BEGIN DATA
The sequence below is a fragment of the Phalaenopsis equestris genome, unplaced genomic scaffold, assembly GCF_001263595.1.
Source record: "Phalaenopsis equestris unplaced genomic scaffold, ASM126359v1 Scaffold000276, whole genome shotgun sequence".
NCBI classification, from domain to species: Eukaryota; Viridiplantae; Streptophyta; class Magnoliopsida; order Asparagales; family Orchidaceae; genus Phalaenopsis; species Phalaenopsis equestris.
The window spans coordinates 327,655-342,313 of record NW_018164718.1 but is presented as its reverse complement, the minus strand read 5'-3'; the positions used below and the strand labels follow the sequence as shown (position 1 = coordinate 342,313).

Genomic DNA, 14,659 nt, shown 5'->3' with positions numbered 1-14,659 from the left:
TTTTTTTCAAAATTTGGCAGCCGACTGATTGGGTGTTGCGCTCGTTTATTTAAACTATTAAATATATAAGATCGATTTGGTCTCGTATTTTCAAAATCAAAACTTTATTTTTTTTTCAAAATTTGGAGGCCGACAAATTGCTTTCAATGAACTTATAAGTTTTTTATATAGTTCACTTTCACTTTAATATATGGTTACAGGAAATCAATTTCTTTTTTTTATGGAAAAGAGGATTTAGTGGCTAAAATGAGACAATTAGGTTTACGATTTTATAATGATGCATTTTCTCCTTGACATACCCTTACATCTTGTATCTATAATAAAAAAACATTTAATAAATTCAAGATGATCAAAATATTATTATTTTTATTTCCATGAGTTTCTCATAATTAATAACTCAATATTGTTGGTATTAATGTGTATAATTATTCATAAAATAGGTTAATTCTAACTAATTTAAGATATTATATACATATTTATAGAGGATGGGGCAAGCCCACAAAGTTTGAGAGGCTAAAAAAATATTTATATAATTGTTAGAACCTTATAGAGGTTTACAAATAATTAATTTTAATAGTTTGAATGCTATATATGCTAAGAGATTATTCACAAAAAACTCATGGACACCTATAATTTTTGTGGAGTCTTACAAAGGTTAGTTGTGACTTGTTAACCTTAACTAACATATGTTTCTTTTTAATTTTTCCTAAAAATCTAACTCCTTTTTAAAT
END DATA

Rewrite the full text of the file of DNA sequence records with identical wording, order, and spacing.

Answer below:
The sequence below is a fragment of the Phalaenopsis equestris genome, unplaced genomic scaffold, assembly GCF_001263595.1.
Source record: "Phalaenopsis equestris unplaced genomic scaffold, ASM126359v1 Scaffold000276, whole genome shotgun sequence".
NCBI classification, from domain to species: Eukaryota; Viridiplantae; Streptophyta; class Magnoliopsida; order Asparagales; family Orchidaceae; genus Phalaenopsis; species Phalaenopsis equestris.
The window spans coordinates 327,655-342,313 of record NW_018164718.1 but is presented as its reverse complement, the minus strand read 5'-3'; the positions used below and the strand labels follow the sequence as shown (position 1 = coordinate 342,313).

Genomic DNA, 14,659 nt, shown 5'->3' with positions numbered 1-14,659 from the left:
TTTTTTTCAAAATTTGGCAGCCGACTGATTGGGTGTTGCGCTCGTTTATTTAAACTATTAAATATATAAGATCGATTTGGTCTCGTATTTTCAAAATCAAAACTTTATTTTTTTTTCAAAATTTGGAGGCCGACAAATTGCTTTCAATGAACTTATAAGTTTTTTATATAGTTCACTTTCACTTTAATATATGGTTACAGGAAATCAATTTCTTTTTTTTATGGAAAAGAGGATTTAGTGGCTAAAATGAGACAATTAGGTTTACGATTTTATAATGATGCATTTTCTCCTTGACATACCCTTACATCTTGTATCTATAATAAAAAAACATTTAATAAATTCAAGATGATCAAAATATTATTATTTTTATTTCCATGAGTTTCTCATAATTAATAACTCAATATTGTTGGTATTAATGTGTATAATTATTCATAAAATAGGTTAATTCTAACTAATTTAAGATATTATATACATATTTATAGAGGATGGGGCAAGCCCACAAAGTTTGAGAGGCTAAAAAAATATTTATATAATTGTTAGAACCTTATAGAGGTTTACAAATAATTAATTTTAATAGTTTGAATGCTATATATGCTAAGAGATTATTCACAAAAAACTCATGGACACCTATAATTTTTGTGGAGTCTTACAAAGGTTAGTTGTGACTTGTTAACCTTAACTAACATATGTTTCTTTTTAATTTTTCCTAAAAATCTAACTCCTTTTTAAAT